'HOLD ON! This is too scary!
Well, you did say you wanted to be
in a scary story.
I know. But I want to be in a
scary story where I do the scaring!
Oh, you want to be the scary one?
YEAH!
OK then. You can creep up the stairs,
sneak over to the door and then ...
SCARE THE PERSON INSIDE!
All right!"

But is it? Perhaps a funny story would be better after all. After a few shared ideas, the little monster turns the tables on the spooky house's inhabitants and provides both a scary and a funny story for readers to enjoy.

Enjoy it they will as they follow the antics and respond to the emotions felt by the little purple protagonist with the big head, yellow eyes, missing teeth and a penchant for stories. The tale moves along quickly, told completely in interactive dialogue. Jean Jullien provides a suitably scary backdrop for the creepy tone of the tale. The colors are striking, the double page spreads filled with expression and detail.  White space on alternating pages alert readers to the upcoming results of his requests and keep attention on the little monster who is creating the action for the book.    

Funny and just on the edge of frightening, this will be enjoyed by listeners as classrooms prepare for the Halloween festivities. It is perfect for paired or shared reading as the dialogue is controlled by contrasting colors. One reader reads the black text, the other the purple. Definitely two voices. I have shared other books that I feel would make terrific performance pieces. Add this on to the list.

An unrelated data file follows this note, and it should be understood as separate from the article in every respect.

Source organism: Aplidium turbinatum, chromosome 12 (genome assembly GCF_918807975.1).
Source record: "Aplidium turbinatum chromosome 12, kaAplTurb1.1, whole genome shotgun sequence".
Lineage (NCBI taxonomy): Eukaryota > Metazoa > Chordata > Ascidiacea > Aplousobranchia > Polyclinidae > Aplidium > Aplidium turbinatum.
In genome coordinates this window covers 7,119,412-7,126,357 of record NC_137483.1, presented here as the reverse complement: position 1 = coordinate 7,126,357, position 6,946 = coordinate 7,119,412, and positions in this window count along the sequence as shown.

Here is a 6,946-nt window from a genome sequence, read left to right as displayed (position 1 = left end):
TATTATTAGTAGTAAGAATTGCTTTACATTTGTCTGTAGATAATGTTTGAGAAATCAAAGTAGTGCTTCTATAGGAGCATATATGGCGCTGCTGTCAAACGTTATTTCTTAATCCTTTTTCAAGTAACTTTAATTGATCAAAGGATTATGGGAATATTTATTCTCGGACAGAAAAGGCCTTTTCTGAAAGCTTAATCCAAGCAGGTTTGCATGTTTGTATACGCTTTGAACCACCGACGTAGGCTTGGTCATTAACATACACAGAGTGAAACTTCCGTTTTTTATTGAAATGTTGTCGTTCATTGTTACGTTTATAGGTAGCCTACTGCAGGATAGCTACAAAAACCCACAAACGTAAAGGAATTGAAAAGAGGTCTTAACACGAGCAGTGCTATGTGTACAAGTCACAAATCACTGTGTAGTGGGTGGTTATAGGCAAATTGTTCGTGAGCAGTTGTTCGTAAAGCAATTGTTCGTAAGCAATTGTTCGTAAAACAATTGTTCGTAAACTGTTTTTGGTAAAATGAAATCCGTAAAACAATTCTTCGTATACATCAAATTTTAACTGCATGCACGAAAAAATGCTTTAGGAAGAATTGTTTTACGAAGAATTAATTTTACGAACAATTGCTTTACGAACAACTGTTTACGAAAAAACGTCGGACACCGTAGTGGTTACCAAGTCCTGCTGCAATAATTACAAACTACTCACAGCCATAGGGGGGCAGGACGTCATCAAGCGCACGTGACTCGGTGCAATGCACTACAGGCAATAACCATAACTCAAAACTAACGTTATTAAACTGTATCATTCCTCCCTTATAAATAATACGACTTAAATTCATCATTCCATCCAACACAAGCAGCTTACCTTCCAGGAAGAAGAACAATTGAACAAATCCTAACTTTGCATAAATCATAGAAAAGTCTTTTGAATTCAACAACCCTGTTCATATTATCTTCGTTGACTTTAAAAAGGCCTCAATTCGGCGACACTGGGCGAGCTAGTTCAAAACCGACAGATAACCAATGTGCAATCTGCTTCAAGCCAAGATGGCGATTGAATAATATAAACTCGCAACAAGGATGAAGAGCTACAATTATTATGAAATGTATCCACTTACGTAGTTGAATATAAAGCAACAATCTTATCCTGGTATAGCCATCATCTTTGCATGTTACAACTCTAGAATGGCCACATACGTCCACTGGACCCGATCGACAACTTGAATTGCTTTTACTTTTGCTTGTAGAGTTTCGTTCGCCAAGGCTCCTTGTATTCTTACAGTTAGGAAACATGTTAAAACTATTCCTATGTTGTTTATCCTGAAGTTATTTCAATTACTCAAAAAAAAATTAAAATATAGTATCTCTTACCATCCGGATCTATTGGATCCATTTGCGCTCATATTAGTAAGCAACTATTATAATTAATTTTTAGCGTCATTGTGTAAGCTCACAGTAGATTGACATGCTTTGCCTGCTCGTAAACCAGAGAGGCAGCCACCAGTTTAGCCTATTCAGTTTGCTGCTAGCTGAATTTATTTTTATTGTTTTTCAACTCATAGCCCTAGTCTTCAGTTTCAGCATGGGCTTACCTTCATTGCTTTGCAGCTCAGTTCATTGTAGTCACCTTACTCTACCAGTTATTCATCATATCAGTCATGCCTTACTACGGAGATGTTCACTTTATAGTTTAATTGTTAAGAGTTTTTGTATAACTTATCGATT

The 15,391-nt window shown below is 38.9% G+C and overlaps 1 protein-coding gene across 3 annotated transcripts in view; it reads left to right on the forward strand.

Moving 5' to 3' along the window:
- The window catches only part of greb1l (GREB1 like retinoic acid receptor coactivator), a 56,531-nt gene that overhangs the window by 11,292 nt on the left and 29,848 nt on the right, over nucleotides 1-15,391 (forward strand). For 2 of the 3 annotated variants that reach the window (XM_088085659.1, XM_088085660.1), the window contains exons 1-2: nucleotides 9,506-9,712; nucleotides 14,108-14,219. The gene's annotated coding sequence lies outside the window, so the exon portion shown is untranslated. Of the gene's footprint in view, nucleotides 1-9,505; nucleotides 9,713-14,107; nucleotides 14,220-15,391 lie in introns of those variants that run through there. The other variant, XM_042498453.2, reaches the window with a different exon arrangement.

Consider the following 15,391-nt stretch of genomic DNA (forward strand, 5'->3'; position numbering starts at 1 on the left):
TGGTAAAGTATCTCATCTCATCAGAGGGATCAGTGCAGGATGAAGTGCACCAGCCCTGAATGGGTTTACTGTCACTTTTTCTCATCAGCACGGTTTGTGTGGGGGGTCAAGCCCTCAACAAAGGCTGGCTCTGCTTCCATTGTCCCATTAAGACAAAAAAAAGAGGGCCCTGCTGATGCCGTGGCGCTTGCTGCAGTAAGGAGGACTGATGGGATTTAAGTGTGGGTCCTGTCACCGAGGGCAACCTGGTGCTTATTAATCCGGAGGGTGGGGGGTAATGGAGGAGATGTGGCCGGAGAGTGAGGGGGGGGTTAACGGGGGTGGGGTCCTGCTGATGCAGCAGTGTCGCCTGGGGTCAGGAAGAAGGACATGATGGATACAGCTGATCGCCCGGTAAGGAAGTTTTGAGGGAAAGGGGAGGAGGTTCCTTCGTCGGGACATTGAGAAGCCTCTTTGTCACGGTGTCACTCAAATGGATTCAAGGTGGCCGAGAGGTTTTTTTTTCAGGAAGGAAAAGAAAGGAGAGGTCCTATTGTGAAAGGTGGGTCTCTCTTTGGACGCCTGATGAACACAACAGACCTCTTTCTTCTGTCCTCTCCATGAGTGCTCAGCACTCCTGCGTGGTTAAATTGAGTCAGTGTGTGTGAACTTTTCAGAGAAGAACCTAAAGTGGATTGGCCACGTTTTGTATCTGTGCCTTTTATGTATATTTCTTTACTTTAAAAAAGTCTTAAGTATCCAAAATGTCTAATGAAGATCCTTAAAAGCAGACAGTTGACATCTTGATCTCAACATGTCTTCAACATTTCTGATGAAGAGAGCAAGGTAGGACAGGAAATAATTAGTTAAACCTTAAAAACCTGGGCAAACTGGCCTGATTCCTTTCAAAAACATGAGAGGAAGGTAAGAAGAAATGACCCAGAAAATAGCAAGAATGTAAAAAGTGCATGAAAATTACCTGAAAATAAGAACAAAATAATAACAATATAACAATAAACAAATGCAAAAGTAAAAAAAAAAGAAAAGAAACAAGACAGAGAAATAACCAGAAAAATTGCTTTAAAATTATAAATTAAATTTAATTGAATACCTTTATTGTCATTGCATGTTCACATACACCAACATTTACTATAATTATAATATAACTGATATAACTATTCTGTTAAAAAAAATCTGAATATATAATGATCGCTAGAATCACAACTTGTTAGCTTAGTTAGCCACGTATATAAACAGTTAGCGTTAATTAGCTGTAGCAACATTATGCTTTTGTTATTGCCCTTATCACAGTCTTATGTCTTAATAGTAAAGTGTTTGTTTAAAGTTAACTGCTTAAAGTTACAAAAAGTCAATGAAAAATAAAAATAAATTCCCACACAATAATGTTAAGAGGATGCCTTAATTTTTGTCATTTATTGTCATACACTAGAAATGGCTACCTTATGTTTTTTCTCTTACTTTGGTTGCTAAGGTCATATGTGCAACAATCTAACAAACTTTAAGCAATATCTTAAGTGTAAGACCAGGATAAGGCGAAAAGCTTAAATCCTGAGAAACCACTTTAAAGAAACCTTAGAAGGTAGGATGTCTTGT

Monday, October 16, 2017

Herbert's First Halloween, written by Cynthia Rylant and illustrated by Steven Henry. Chronicle, Raincoast. 2017. $21.99 ages 3 and up

"Herbert's father measured
Herbert from head to toe.
He measured him for ears.
He measured him for a tail.
He measured him for paws
with claws.

Herbert asked, "Can I roar?"
The answer was yes!
Herbert would roar on
Halloween."

My kids, when they were quite small, thought they would love Halloween. We decided on a costume, I got it done,and we were ready! As a mom who didn't much like Halloween (well OK, I thought the candy part was great!) and absolutely did not like dressing up ever, I should have known. Genes do run deep! They thought that the costumes were wonderful until it was time to put them on, and head out for the candy collection. Then, it was no thanks! Off we went in warm coats and a little face paint to gather the goodies being offered by friends, family and neighbors. It was mostly like that until they decided they had had enough of the whole thing.